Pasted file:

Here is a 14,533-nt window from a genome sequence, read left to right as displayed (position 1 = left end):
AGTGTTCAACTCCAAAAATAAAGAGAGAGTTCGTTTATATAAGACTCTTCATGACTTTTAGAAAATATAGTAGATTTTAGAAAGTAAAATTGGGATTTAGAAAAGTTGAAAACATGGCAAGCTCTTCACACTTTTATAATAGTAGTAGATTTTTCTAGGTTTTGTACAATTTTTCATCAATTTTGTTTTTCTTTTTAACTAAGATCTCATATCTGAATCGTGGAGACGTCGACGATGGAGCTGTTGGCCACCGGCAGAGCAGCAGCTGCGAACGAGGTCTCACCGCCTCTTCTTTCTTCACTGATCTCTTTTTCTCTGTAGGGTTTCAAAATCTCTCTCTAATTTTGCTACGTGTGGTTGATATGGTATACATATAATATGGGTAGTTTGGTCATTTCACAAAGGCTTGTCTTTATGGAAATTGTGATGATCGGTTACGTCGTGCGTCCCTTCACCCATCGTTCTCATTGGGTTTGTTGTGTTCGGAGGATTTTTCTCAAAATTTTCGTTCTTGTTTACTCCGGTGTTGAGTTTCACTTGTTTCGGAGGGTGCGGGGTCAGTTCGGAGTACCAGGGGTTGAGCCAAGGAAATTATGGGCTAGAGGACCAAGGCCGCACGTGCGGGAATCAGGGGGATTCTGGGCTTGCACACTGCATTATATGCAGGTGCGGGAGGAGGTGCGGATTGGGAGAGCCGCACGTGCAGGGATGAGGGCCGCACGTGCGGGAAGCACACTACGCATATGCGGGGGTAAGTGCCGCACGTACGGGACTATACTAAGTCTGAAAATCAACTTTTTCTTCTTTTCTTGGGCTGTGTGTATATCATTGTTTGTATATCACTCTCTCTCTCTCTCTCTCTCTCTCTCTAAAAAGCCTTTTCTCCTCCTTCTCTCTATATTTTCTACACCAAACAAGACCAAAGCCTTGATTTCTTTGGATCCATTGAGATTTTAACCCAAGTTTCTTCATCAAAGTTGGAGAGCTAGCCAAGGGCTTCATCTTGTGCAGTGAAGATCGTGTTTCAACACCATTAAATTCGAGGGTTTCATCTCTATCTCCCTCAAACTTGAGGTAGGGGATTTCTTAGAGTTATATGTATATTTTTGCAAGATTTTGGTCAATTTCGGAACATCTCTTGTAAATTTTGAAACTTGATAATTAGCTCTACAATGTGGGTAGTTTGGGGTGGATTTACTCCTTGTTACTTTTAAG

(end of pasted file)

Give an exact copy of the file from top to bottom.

Here is a 14,533-nt window from a genome sequence, read left to right as displayed (position 1 = left end):
AGTGTTCAACTCCAAAAATAAAGAGAGAGTTCGTTTATATAAGACTCTTCATGACTTTTAGAAAATATAGTAGATTTTAGAAAGTAAAATTGGGATTTAGAAAAGTTGAAAACATGGCAAGCTCTTCACACTTTTATAATAGTAGTAGATTTTTCTAGGTTTTGTACAATTTTTCATCAATTTTGTTTTTCTTTTTAACTAAGATCTCATATCTGAATCGTGGAGACGTCGACGATGGAGCTGTTGGCCACCGGCAGAGCAGCAGCTGCGAACGAGGTCTCACCGCCTCTTCTTTCTTCACTGATCTCTTTTTCTCTGTAGGGTTTCAAAATCTCTCTCTAATTTTGCTACGTGTGGTTGATATGGTATACATATAATATGGGTAGTTTGGTCATTTCACAAAGGCTTGTCTTTATGGAAATTGTGATGATCGGTTACGTCGTGCGTCCCTTCACCCATCGTTCTCATTGGGTTTGTTGTGTTCGGAGGATTTTTCTCAAAATTTTCGTTCTTGTTTACTCCGGTGTTGAGTTTCACTTGTTTCGGAGGGTGCGGGGTCAGTTCGGAGTACCAGGGGTTGAGCCAAGGAAATTATGGGCTAGAGGACCAAGGCCGCACGTGCGGGAATCAGGGGGATTCTGGGCTTGCACACTGCATTATATGCAGGTGCGGGAGGAGGTGCGGATTGGGAGAGCCGCACGTGCAGGGATGAGGGCCGCACGTGCGGGAAGCACACTACGCATATGCGGGGGTAAGTGCCGCACGTACGGGACTATACTAAGTCTGAAAATCAACTTTTTCTTCTTTTCTTGGGCTGTGTGTATATCATTGTTTGTATATCACTCTCTCTCTCTCTCTCTCTCTCTCTCTAAAAAGCCTTTTCTCCTCCTTCTCTCTATATTTTCTACACCAAACAAGACCAAAGCCTTGATTTCTTTGGATCCATTGAGATTTTAACCCAAGTTTCTTCATCAAAGTTGGAGAGCTAGCCAAGGGCTTCATCTTGTGCAGTGAAGATCGTGTTTCAACACCATTAAATTCGAGGGTTTCATCTCTATCTCCCTCAAACTTGAGGTAGGGGATTTCTTAGAGTTATATGTATATTTTTGCAAGATTTTGGTCAATTTCGGAACATCTCTTGTAAATTTTGAAACTTGATAATTAGCTCTACAATGTGGGTAGTTTGGGGTGGATTTACTCCTTGTTACTTTTAAG